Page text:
Saturday, February 27, 2010


So, I was of the camp whose philosophy it is to not allow children under two to watch TV. That's what the AAP says. That's what all my books say. No TV includes no Baby Einstein videos, no Disney movies, and the like. I read the info. I even read some research on the subject while proofreading a shrink friend's paper. It can confuse and damage the way a baby learns. That's serious stuff.

And then one day, oh probably around Norah being 7 or 8 months of age, I felt like crap. I just wanted to sit with Norah on my lap and do nothing. That is tough when your baby just discovered crawling, and it's the greatest thing since, I don't know, rolling over. I dusted off a Baby Einstein video that we had never even unwrapped (a gift), and popped it in the DVD player.

Norah was memorized. It was about animals. She sat with me, captivated, for nearly the entire video. She giggled. She sat, mouth agape. It was... awesome.

And, like all things "bad," you start out with a little, and then it grows. Once you do something bad the first time, the second time is a hell of a lot easier. You can push that guilty little nagging down into your stomach. Here, watch this while Mommy makes lunch. Here, watch this while Mommy showers. Here, watch this while Mommy sits and does nothing for a while.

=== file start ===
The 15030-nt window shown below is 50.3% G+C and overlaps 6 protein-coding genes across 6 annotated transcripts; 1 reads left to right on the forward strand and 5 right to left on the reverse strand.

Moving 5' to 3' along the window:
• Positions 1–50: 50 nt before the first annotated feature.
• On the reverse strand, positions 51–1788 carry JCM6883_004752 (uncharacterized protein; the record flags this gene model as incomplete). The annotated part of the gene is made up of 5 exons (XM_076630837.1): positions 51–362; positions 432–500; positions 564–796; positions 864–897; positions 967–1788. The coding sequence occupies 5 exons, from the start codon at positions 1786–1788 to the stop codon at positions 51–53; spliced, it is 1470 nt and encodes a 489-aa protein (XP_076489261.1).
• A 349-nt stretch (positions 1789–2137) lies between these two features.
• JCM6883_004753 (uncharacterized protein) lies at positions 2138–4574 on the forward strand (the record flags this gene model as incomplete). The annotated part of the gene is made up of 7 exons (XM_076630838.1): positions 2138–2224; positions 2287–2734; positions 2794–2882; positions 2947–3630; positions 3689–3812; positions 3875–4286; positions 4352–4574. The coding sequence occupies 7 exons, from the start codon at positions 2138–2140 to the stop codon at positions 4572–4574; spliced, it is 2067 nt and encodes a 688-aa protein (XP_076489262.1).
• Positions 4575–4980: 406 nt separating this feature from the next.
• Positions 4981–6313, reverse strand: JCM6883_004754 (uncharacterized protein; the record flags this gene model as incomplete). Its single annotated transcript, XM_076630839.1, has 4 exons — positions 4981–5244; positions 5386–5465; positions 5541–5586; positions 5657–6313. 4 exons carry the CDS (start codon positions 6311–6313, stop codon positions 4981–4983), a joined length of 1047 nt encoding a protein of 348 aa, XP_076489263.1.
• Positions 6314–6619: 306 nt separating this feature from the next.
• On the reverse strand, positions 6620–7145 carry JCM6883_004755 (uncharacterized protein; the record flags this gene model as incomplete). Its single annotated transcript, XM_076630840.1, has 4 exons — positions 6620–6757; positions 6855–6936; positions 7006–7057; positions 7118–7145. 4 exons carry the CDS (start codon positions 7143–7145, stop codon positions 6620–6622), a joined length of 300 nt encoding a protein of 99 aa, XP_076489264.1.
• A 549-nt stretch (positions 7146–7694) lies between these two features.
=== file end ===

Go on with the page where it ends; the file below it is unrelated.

So, now it's Baby Einstein, Martha Speaks, Arthur, and Dexter's Laboratory (okay, that last one is really for Ryan and I). I even know the theme songs. I even sing them for Norah and she smiles, recognizing her TV friends. She goes to Grandma's and points to their TV. Now Grandma allows Sesame Street. And Norah can say "cookie," (well, "coo-coo"), and it's not for the snack; it's for the fuzzy blue monster.

Is it all over? Have I irreparably damaged my daughter? Will her attention span be short? Will she be dumb? Will she stop liking everything except the glowing devil box?

Okay, I'm not a monster; we don't have her sitting in front of the tube all the time. She still would much rather play with her tow truck or her Silly Town or read books than watch TV (thankfully). But we're obviously not such sticklers on TV anymore. Making dinner is a hell of a lot easier when someone is not hanging on your leg. Granted, I probably let her watch a little more than I should, but I am working on it. I don't want her to be a TV addict. She can wait until she's in her 30s for that. Lost, The Office, Project Runway, NCIS... sigh. I need to work on myself.

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